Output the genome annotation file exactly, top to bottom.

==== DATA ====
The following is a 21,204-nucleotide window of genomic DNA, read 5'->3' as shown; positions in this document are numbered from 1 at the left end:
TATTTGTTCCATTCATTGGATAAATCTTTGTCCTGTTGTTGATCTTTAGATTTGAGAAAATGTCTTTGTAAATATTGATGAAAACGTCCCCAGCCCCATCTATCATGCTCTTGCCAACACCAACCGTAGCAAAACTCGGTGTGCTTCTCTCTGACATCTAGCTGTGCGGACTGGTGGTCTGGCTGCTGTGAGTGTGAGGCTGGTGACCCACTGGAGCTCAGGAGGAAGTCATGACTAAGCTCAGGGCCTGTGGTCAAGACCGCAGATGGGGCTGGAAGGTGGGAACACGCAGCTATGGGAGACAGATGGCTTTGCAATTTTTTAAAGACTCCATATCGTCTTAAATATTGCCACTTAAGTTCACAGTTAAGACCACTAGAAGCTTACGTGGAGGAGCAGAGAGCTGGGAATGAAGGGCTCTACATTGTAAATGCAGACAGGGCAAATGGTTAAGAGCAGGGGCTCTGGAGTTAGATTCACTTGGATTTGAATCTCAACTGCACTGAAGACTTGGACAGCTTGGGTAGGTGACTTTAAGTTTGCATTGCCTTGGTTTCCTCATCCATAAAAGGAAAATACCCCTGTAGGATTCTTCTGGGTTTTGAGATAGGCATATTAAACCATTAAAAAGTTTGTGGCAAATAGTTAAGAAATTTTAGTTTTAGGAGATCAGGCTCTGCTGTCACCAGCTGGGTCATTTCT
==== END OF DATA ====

The following is a 21,204-nucleotide window of genomic DNA, read 5'->3' as shown; positions in this document are numbered from 1 at the left end:
TATTTGTTCCATTCATTGGATAAATCTTTGTCCTGTTGTTGATCTTTAGATTTGAGAAAATGTCTTTGTAAATATTGATGAAAACGTCCCCAGCCCCATCTATCATGCTCTTGCCAACACCAACCGTAGCAAAACTCGGTGTGCTTCTCTCTGACATCTAGCTGTGCGGACTGGTGGTCTGGCTGCTGTGAGTGTGAGGCTGGTGACCCACTGGAGCTCAGGAGGAAGTCATGACTAAGCTCAGGGCCTGTGGTCAAGACCGCAGATGGGGCTGGAAGGTGGGAACACGCAGCTATGGGAGACAGATGGCTTTGCAATTTTTTAAAGACTCCATATCGTCTTAAATATTGCCACTTAAGTTCACAGTTAAGACCACTAGAAGCTTACGTGGAGGAGCAGAGAGCTGGGAATGAAGGGCTCTACATTGTAAATGCAGACAGGGCAAATGGTTAAGAGCAGGGGCTCTGGAGTTAGATTCACTTGGATTTGAATCTCAACTGCACTGAAGACTTGGACAGCTTGGGTAGGTGACTTTAAGTTTGCATTGCCTTGGTTTCCTCATCCATAAAAGGAAAATACCCCTGTAGGATTCTTCTGGGTTTTGAGATAGGCATATTAAACCATTAAAAAGTTTGTGGCAAATAGTTAAGAAATTTTAGTTTTAGGAGATCAGGCTCTGCTGTCACCAGCTGGGTCATTTCT